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1042 Multi-modality magnetic resonance demonstrates factors critical to functional capacity in peripheral arterial disease

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Journal of Cardiovascular Magnetic Resonance200810 (Suppl 1) :A167

https://doi.org/10.1186/1532-429X-10-S1-A167

  • Published:

Keywords

  • Peripheral Arterial Disease
  • Plaque Volume
  • Stepwise Linear Regression
  • Perfusion Index
  • Muscle Perfusion

Introduction

The primary pathophysiology of peripheral arterial disease (PAD) is hypoperfusion of the lower extremities. Alterations in microcirculatory function and muscle metabolism may play a significant role in ischemic symptoms and functional limitation but are not measured by standard diagnostic techniques. Assessment of therapies is limited to functional testing. More robust diagnostic techniques are needed to enhance understanding of PAD pathophysiology and to improve testing of novel therapeutics.

Purpose

We sought to use multi-modality magnetic resonance to further characterize the relationship between macrovascular obstruction, tissue perfusion and cellular metabolism and to correlate these measures with functional capacity in patients with PAD.

Methods

Sixty-two patients with mild-to-moderate PAD (35 males, mean age ± S.D. 65 ± 11 years) had their most symptomatic leg studied (ankle-brachial index (ABI) 0.68 ± 0.13).

Calf muscle perfusion was measured at peak exercise on a MR-compatible ergometer using first pass contrast-enhanced imaging with gadolinium-DTPA 0.1 mM/kg. A GRE pulse sequence simultaneously acquired muscle perfusion (inversion recovery, TI 320 ms) and arterial input in the mid-calf (saturation recovery, TI 10 ms) with FOV 180 × 180, matrix = 64 × 64, flip 15°, TR 900, TE 1.8. A perfusion index (PI), defined by tissue perfusion/arterial input, was obtained from the slope of time intensity curves from the muscle/artery.

Phosphocreatine recovery (PCr) time following peak exercise, used to assess muscle metabolism, was measured by 31P MR spectroscopy using a single-pulse, surface coil localized, 512 ms free induction decay acquisition centered on the mid-calf. PCr recovery time was calculated using a monoexponential fit of the PCr inteegral versus time.

Plaque volume (PV) in the superficial femoral artery was assessed using a thigh surface coil and a fat suppressed multi-slice TSE pulse sequence with blood suppression and spatial presaturation (TR 1100 ms, TE 7.6 ms, echo spacing 7.5 ms, voxel size 0.5 × 0.5 × 3 mm, interleaved image sets, 4 signal averages). PV was defined as ((total vessel area-lumen area) × slice thickness) and %PV as the ratio of plaque volume to total vessel volume.

Macrovascular disease was assessed with gadolinium-DTPA (0.2 mM/kg) enhanced MR angiography from the abdominal aorta to the foot with a moving table/bolus chase technique in 3 stations (64–104 slices, FOV 500, TR 2.5–3.0, TE 1.0–1.1, flip 20–25°, voxel size 1.6–2.0 × 1.0–1.3 × 1.0–1.5 mm). For analysis, a 16 arterial segment model and five point ordinal scale was used to grade severity of disease by segment and then indexed to the total number of segments to generate an MRA index score (MRAi).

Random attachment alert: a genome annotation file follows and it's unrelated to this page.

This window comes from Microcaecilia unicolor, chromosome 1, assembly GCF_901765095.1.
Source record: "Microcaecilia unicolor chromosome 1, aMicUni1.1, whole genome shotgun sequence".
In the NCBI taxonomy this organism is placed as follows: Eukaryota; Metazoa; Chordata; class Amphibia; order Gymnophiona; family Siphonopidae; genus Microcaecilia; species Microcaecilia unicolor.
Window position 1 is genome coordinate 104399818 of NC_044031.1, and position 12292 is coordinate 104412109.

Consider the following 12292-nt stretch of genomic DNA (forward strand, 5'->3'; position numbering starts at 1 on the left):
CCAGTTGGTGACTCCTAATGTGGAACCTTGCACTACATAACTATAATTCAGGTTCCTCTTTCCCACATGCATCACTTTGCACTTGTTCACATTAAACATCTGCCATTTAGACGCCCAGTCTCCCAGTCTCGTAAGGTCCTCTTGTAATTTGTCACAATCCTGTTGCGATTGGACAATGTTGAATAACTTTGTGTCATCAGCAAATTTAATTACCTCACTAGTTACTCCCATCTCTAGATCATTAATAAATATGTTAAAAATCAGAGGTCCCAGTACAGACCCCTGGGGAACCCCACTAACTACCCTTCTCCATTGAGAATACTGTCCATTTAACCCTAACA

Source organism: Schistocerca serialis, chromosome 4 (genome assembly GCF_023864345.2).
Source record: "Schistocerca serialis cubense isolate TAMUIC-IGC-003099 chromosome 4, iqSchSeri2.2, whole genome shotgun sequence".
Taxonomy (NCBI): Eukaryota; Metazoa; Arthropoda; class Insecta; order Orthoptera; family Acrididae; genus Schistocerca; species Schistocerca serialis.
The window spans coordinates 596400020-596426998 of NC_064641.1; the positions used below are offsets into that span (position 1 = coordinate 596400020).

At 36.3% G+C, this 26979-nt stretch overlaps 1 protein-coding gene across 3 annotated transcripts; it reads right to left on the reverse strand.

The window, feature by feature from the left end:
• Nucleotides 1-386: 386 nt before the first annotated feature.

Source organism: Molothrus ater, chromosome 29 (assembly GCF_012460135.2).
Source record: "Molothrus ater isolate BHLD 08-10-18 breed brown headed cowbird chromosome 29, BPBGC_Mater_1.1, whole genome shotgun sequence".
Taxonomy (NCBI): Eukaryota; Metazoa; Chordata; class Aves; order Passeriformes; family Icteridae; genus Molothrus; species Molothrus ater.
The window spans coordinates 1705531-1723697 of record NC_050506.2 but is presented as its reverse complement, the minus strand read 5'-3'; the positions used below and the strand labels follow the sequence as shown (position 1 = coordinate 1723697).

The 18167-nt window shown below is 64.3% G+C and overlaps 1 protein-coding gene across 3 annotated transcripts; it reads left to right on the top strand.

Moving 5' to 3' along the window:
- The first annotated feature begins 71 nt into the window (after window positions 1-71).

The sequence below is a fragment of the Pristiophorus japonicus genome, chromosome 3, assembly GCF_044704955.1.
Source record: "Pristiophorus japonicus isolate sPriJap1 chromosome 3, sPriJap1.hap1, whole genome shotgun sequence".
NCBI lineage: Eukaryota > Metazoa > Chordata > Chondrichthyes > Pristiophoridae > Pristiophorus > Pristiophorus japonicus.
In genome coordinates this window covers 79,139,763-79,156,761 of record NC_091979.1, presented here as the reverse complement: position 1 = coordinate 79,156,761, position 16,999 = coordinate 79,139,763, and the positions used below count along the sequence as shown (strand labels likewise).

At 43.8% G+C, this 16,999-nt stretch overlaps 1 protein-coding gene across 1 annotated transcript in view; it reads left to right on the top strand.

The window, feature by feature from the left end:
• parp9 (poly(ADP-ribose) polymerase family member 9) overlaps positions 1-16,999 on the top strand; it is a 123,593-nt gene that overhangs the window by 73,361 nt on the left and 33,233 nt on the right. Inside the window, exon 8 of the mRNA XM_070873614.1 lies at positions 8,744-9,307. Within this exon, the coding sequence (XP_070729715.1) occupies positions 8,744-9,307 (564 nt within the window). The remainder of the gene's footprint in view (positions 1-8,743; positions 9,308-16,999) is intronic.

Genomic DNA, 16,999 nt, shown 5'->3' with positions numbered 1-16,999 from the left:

A Skinner-Gardner exercise treadmill test was done and total treadmill time (TTT), time to claudication (TTC) and VO2max were measured. In addition, six minute walk distance (6 WD) was recorded.

Correlations between ABI, MRAi, PI, PCr, and functional parameters were examined by Pearson's correlation coefficient. The bivariate relationship between the variables were tested using F-tests and stepwise linear regression models.

Results

Mean MRAi was 0.97 ± 0.74, PI was 0.45 ± 0.15, and PCr was 73.1 ± 30.0 sec. For reference, values in normal subjects are 0, 0.69 ± 0.17 and 34.7 ± 16.6 sec, respectively. See Table 1.
Table 1

Correlation between imaging parameters.

 

%PV

PI

PCR

MRAi

ABI

%PV

     

PI

r = -0.09, p = NS

    

PCR

r = 0.25, p = 0.07

r = 0.03, p = NS

   

MRAi

r = 0.44, p = 0.0005

r = -0.27, p = 0.06

r = 0.15, p = NS

  

ABI

r = -0.34, p = 0.009

r = 0.46, p < 0.001

r = -0.27, p = 0.05

r = -0.39, p < 0.005

 
Mean TTT was 517 ± 362 s, TTC 130 ± 50 s, VO2max 12.6 ± 4.2, 6 WD 1028 ± 391 ft. See Table 2. By stepwise linear regression, independent predictors of TTT were ABI (r2 = 0.12, p < 0.01) and PCr (r2 = 0.09, p < 0.03). Independent predictors of VO2max were %PV (r2 = 0.24, p = 0.0001), MRAi (r2 = 0.20, p < 0.001), and ABI (r2 = 0.11, p < 0.02).
Table 2

Correlation between imaging and functional parameters.

 

TTT

TTC

VO2 max

6 WD

ABI

r = 0.37, p < 0.01

p = NS

r = 0.33, p < 0.02

p = NS

MRAi

r = -0.34, p = 0.01

p = NS

p = -0.44, p < 0.001

p = NS

%PV

r = -0.33, p < 0.02

r = -0.34, p < 0.03

r = -0.49, p = 0.0001

p = NS

PI

p = NS

p = NS

p = NS

p = NS

PCR

r = -0.31, p < 0.03

p = NS

p = NS

p = NS

Conclusion

Using multi-modality magnetic resonance, we have demonstrated that functional capacity in PAD is determined in part by macrovascular blood flow, but muscle metabolism and plaque burden play an important role. Calf muscle microvascular perfusion and metabolism are uncoupled, suggesting factors independent of blood flow and intrinsic to skeletal muscle are critical in PAD. Multi-modality magnetic resonance provides a window into the pathophysiology of PAD and a foundation to monitor disease progression and novel therapies.

Authors’ Affiliations

(1)
University of Virginia, Charlottesville, VA, USA

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